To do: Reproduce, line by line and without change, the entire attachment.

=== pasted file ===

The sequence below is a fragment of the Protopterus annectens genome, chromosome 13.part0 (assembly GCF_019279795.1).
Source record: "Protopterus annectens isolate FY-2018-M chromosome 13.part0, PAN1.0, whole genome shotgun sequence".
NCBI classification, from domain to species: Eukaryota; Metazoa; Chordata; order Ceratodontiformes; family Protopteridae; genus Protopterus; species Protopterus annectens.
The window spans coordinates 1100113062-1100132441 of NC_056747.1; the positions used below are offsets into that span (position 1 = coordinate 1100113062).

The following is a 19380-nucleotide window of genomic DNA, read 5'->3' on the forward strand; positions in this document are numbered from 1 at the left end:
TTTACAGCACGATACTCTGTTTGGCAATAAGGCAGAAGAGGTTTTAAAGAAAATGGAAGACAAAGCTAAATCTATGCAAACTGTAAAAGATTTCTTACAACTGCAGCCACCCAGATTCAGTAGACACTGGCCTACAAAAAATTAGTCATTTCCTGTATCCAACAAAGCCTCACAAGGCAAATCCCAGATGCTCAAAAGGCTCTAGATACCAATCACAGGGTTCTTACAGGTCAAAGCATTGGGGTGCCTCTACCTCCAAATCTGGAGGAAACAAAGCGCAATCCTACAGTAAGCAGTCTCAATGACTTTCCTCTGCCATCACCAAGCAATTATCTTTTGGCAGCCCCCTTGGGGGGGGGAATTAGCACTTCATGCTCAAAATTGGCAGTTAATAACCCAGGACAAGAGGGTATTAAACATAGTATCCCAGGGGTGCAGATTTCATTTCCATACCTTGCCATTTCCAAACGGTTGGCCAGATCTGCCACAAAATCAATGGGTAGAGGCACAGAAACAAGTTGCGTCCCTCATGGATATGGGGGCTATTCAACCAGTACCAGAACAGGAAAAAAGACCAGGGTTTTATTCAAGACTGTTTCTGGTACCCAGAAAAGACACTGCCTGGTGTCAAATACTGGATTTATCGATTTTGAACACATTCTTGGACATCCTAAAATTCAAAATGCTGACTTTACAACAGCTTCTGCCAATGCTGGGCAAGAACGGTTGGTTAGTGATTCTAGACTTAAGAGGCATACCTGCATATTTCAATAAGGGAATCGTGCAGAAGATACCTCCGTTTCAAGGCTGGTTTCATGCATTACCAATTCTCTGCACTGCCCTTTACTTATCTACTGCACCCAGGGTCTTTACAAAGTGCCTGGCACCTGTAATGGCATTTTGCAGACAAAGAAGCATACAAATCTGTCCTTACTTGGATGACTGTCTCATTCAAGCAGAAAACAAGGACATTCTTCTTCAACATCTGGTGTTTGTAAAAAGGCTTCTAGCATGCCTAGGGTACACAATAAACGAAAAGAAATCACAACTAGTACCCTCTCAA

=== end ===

The sequence below is a fragment of the Protopterus annectens genome, chromosome 13.part0 (assembly GCF_019279795.1).
Source record: "Protopterus annectens isolate FY-2018-M chromosome 13.part0, PAN1.0, whole genome shotgun sequence".
NCBI classification, from domain to species: Eukaryota; Metazoa; Chordata; order Ceratodontiformes; family Protopteridae; genus Protopterus; species Protopterus annectens.
The window spans coordinates 1100113062-1100132441 of NC_056747.1; the positions used below are offsets into that span (position 1 = coordinate 1100113062).

The following is a 19380-nucleotide window of genomic DNA, read 5'->3' on the forward strand; positions in this document are numbered from 1 at the left end:
TTTACAGCACGATACTCTGTTTGGCAATAAGGCAGAAGAGGTTTTAAAGAAAATGGAAGACAAAGCTAAATCTATGCAAACTGTAAAAGATTTCTTACAACTGCAGCCACCCAGATTCAGTAGACACTGGCCTACAAAAAATTAGTCATTTCCTGTATCCAACAAAGCCTCACAAGGCAAATCCCAGATGCTCAAAAGGCTCTAGATACCAATCACAGGGTTCTTACAGGTCAAAGCATTGGGGTGCCTCTACCTCCAAATCTGGAGGAAACAAAGCGCAATCCTACAGTAAGCAGTCTCAATGACTTTCCTCTGCCATCACCAAGCAATTATCTTTTGGCAGCCCCCTTGGGGGGGGGAATTAGCACTTCATGCTCAAAATTGGCAGTTAATAACCCAGGACAAGAGGGTATTAAACATAGTATCCCAGGGGTGCAGATTTCATTTCCATACCTTGCCATTTCCAAACGGTTGGCCAGATCTGCCACAAAATCAATGGGTAGAGGCACAGAAACAAGTTGCGTCCCTCATGGATATGGGGGCTATTCAACCAGTACCAGAACAGGAAAAAAGACCAGGGTTTTATTCAAGACTGTTTCTGGTACCCAGAAAAGACACTGCCTGGTGTCAAATACTGGATTTATCGATTTTGAACACATTCTTGGACATCCTAAAATTCAAAATGCTGACTTTACAACAGCTTCTGCCAATGCTGGGCAAGAACGGTTGGTTAGTGATTCTAGACTTAAGAGGCATACCTGCATATTTCAATAAGGGAATCGTGCAGAAGATACCTCCGTTTCAAGGCTGGTTTCATGCATTACCAATTCTCTGCACTGCCCTTTACTTATCTACTGCACCCAGGGTCTTTACAAAGTGCCTGGCACCTGTAATGGCATTTTGCAGACAAAGAAGCATACAAATCTGTCCTTACTTGGATGACTGTCTCATTCAAGCAGAAAACAAGGACATTCTTCTTCAACATCTGGTGTTTGTAAAAAGGCTTCTAGCATGCCTAGGGTACACAATAAACGAAAAGAAATCACAACTAGTACCCTCTCAA